when you picture someone reading your poetry, how do you see them? what do they think about, wear, and do? or, maybe a better way to say it: who do you write for? and how do you see your writing nourishing others?

I picture my great-great-great granddaughter coming upon my dusty, well-worn poetry book in a box in the attic. Taking it down and thumbing through it while the babies are napping. Smudging it with greasy fingers because she’s reading while cooking dinner. Reading it as she would a diary or a long letter. I know it is a little romantic for this to be my ideal reader, her hair in a loose ponytail and wearing yesterday’s T-shirt, but she’s there behind every poem … Read More »



a worker’s prayer: van gogh: on work and everyday courage

15th May

In an effort to understand life as a writer, I often read artists’ and poets’ letters. This was suggested by my professors in grad school, who thought that Keats could help me complete my MFA in the allotted three years. They were right; without Keats’ elegant descriptions of his own ambition and despair, and the ways he wrote and loved through them, I may have taken five years to write sixty poems, or despaired of finishing altogether.

It seems strange, perhaps, to turn to Keats, an impoverished poet who died of tuberculosis at twenty-six, and Van Gogh, an impoverished painter who committed suicide at thirty-seven, for advice on how to live. I look to them mainly because of their courage. They were both considered failures, but they continued to work with the hope of creating something beautiful. Van Gogh, struggling with … Read More »



interview: micha boyett

Posted by Sarah Schock in creativity, interview, memior/cnf, writing. No Comments

8th May

{an interview with author micha boyett, whose spiritual memoir, FOUND: A STORY OF QUESTIONS, GRACE, AND EVERYDAY PRAYER, was released last month}

when you picture someone reading your book, how do you see them? what do they think about, wear, and do? or, maybe a better way to say it: who do you write for? and how do you see your writing nourishing others?

When I began writing Found, I was thinking about other mothers in my stage of life. I was asking, Why is no one writing about the spiritual dryness of motherhood? But what I’ve discovered over the process of writing (and learning how to be a mom at the same time–my oldest son was eighteen months old when I started this book; now he’s almost six) is that the themes of identity and weakness in faith belong to everyone. The intensity of motherhood revealed … Read More »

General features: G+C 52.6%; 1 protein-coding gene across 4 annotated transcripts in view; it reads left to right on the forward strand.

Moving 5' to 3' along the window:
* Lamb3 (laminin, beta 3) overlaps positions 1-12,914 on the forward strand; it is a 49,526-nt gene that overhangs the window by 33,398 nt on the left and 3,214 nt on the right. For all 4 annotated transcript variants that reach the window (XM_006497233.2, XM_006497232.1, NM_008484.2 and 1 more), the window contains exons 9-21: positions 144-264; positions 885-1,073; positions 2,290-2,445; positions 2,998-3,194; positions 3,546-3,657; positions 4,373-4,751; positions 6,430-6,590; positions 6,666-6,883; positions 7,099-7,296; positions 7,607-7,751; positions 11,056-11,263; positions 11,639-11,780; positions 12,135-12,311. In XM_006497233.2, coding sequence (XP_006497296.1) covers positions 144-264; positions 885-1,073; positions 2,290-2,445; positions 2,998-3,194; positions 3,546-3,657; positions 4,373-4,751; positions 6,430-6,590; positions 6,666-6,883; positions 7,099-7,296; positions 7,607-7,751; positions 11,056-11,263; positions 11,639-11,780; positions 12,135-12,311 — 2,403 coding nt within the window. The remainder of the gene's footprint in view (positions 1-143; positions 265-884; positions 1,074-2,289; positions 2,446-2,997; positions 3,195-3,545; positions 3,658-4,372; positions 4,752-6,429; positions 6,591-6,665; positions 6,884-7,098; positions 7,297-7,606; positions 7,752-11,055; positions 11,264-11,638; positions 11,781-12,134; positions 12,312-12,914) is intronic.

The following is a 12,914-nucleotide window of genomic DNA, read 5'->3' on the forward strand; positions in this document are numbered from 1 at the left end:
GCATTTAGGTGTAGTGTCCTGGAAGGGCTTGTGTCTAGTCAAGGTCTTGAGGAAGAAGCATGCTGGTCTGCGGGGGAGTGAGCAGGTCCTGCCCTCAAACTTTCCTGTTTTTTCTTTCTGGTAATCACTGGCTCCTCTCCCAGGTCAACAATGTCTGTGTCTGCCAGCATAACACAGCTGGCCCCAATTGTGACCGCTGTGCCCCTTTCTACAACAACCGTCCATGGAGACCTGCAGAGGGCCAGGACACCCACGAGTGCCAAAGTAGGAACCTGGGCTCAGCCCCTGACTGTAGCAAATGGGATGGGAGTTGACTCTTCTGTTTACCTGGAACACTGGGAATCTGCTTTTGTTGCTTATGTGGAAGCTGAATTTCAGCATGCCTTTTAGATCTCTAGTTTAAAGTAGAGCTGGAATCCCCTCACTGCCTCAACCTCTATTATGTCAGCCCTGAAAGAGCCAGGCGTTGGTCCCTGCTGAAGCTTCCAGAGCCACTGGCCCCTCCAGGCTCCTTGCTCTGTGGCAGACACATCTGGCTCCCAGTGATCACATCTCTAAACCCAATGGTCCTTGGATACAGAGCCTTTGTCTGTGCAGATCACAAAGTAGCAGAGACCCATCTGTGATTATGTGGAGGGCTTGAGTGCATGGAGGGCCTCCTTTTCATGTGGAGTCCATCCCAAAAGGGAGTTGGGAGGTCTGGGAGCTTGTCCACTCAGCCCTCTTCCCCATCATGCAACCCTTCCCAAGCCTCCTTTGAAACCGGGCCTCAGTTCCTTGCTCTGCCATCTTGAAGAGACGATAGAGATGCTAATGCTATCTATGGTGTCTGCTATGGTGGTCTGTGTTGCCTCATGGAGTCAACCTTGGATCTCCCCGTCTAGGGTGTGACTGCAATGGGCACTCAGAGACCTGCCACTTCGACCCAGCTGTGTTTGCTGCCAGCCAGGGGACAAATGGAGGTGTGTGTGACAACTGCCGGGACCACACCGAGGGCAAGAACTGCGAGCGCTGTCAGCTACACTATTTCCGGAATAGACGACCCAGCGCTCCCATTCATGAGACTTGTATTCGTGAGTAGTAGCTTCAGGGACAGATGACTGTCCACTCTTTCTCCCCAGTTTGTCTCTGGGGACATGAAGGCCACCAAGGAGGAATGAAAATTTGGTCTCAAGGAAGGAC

crow delivers the goods

Posted by Sarah Schock in creativity, poetry, poets, writing. No Comments

10th April

Just as meaning in a conversation rises out of an exchange of ideas originating in shared experience, meaning in a poem rises out of collaboration between a poet and a reader. Each brings a history to the occasion of the poem: the poet to its composition, the reader to its text.

One implication of this is that every reading of a poem is subtly different from every other reading of it. This is true for a reader returning to a favorite poem or for two readers discussing the same poem. Another implication is that no reading of a poem can be definitive. The meaning of a poem evolving through multiple readings by multiple readers escapes the control of the poet. Nevertheless, the poet sets the limits of that meaning.

I suspect Robert Frost had something like this idea in mind when, in … Read More »



interview: matthew lippman

Posted by Sarah Schock in creativity, interview, poetry, poets, writing. No Comments

3rd April

{an interview with poet matthew lippman upon the release of his third collection of poetry, AMERICAN CHEW, which won the burnside review book prize in 2013}

when you picture someone reading your poetry, how do you see them? what do they think about, wear, and do? or, maybe a better way to say it: who do you write for? and how do you see your writing nourishing others?

I want my poems to be generous creatures, and so the audience in my mind is everyone—high school students, teachers, attorneys, other poets, bus drivers, mechanics. If my mechanic, Tony, picks up my book, gets into one of my poems, and is entertained and moved by it, I’m doing my job. It’s not so much a case of nourishment as it is a case of having fun. By fun I mean this, being moved, in any way, … Read More »




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interview: sheldon lee compton

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interview: karen swallow prior

{ in this interview, karen swallow prior discuss her process and the challenges of writing toward truth }

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interview: david wright

{ in this interview, poet david wright discusses craft, inspiration, and revision }

when you picture someone reading your poetry, how do you see them?...